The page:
In this type of regulator, a fixed resistance is cut in and cut out of the exciter field circuit of the alternator. This is achieved by rapidly opening and closing a shunt circuit across the exciter rheostat. For this reason, it is also known as a vibrating type voltage regulator.
CONSTRUCTION OF TIRRIL REGULATOR
The figure shows the essential parts of a Tirril voltage regulator. A rheostat R is provided in the exciter circuit and its value is set to give the required excitation. This rheostat is put in and out of the exciter circuit by the regulator, thus varying the exciter voltage to maintain the desired voltage of the alternator.
(I) MAIN CONTACT: There are two levers at the top which carry the main contacts at the facing ends. The left-hand lever is controlled by the exciter magnet whereas the right-hand lever is controlled by an AC magnet known as the main control magnet.
(II) EXCITER MAGNET: This magnet is of the ordinary solenoid type and is connected across the exciter mains. Its exciting current is, therefore, proportional to the exciter voltage. The counterbalancing force for the exciter magnet is provided by four coil springs.
(III) AC MAGNET: It is also of solenoid type and is energized from AC busbars. It carries series as well as shunt excitation. This magnet is so adjusted that with normal load and voltage at the alternator, the pulls of the two coils are equal and opposite, thus keeping the right-hand lever in the horizontal position.
(IV) DIFFERENTIAL RELAY: It essentially consists of a U-shaped relay magnet that operates the relay contacts. The relay magnet has two identical windings wound differentially on both limbs. These windings are connected across the exciter mains–the left-hand one permanently while the right-hand one has its circuit completed only when the main contacts are closed. The relay contacts are arranged to shunt the exciter-field rheostat R. A capacitor is provided across the relay contacts to reduce the sparking at the time the relay contacts are opened.
OPERATION OF TIRRIL REGULATOR:
The two control magnets (i.e. exciter magnet and AC magnet) are so adjusted that with normal load and voltage at the alternator, their pulls are equal, thus keeping the main contacts open. In this position of main contacts, the relay magnet remains energized and pulls down the armature carrying one relay contact. Consequently, relay contacts remain open and the exciter field rheostat is in the field circuit.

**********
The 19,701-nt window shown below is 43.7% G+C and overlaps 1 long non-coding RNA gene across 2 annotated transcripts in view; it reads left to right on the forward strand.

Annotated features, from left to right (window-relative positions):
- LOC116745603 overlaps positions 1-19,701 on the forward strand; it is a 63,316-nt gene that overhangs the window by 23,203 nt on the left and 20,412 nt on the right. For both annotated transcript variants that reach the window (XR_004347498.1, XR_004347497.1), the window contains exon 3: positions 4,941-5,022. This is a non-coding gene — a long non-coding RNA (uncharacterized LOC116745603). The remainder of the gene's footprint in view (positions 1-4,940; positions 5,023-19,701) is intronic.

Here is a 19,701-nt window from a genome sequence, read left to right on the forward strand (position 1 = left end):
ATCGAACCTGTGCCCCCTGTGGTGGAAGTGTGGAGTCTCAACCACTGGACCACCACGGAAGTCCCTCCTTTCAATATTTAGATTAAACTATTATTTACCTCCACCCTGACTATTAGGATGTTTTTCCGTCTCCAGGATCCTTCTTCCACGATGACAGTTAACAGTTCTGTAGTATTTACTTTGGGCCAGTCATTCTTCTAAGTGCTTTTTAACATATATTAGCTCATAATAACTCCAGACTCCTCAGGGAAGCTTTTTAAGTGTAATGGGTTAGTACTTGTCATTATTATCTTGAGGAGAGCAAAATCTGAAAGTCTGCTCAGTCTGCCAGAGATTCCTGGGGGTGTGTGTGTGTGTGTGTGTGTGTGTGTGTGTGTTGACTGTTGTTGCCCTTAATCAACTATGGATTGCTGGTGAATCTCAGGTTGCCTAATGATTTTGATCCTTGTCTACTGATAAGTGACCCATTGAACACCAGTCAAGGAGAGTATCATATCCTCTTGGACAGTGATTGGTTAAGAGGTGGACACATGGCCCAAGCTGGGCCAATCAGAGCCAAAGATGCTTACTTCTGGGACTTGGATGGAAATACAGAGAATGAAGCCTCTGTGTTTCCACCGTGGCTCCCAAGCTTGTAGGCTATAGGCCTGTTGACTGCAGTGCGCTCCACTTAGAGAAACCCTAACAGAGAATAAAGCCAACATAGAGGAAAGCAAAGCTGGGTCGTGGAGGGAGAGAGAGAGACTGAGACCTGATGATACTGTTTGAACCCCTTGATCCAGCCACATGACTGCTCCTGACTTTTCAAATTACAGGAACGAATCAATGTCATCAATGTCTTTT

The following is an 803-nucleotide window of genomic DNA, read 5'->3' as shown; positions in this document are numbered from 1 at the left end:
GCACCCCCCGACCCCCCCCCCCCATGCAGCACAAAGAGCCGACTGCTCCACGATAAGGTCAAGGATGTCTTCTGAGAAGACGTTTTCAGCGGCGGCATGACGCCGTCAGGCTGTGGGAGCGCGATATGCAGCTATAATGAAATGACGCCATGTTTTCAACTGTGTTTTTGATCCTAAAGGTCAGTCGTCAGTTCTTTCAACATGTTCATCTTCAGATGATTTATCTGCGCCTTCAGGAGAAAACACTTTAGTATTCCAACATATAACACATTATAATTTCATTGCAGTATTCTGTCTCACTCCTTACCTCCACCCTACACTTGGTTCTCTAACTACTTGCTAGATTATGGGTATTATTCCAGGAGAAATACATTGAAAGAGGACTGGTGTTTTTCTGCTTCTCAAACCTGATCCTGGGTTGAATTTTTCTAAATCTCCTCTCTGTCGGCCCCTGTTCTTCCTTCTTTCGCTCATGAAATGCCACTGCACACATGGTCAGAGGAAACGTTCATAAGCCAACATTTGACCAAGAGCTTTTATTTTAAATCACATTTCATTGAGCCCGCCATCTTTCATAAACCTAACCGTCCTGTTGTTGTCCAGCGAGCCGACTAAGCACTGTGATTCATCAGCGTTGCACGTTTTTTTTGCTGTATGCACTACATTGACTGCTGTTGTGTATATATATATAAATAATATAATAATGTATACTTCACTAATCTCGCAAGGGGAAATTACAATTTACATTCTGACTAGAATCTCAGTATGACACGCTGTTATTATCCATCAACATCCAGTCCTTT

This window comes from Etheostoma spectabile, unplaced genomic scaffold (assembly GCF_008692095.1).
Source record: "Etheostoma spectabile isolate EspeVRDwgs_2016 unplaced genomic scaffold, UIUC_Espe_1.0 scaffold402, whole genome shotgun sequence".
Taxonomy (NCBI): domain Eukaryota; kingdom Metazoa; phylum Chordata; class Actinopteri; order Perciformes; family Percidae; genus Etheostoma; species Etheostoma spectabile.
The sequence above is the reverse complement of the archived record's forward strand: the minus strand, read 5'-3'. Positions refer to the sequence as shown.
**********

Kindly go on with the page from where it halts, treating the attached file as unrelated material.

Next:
When the load on the alternator increases, its terminal voltage tends to fall. This causes the series excitation to predominate and the AC magnet pulls down the right-hand lever to close the main contacts. Consequently, the relay magnet is de-energized and releases the armature carrying the relay contact. The relay contacts are closed and the rheostat R in the field circuit is short-circuited.
This increases the exciter-voltage and hence the excitation of the alternator. The increased excitation causes the alternator voltage to rise quickly. At the same time, the excitation of the exciter magnet is increased due to the increase in exciter voltage. Therefore, the left-hand lever is pulled down, opening the main contacts, energizing the relay magnet and putting the rheostat R again in the field circuit before the alternator voltage has time to increase too far. The reverse would happen should the load on the alternator decrease.
It is worthwhile to mention here that exciter voltage is controlled by the rapid opening and closing of the relay contacts. As the regulator is worked on the overshooting the mark principle, therefore, the terminal voltage does not remain absolutely constant but oscillates between the maximum and minimum values. In fact, the regulator is so quick acting that voltage variations never exceed ± 1%.
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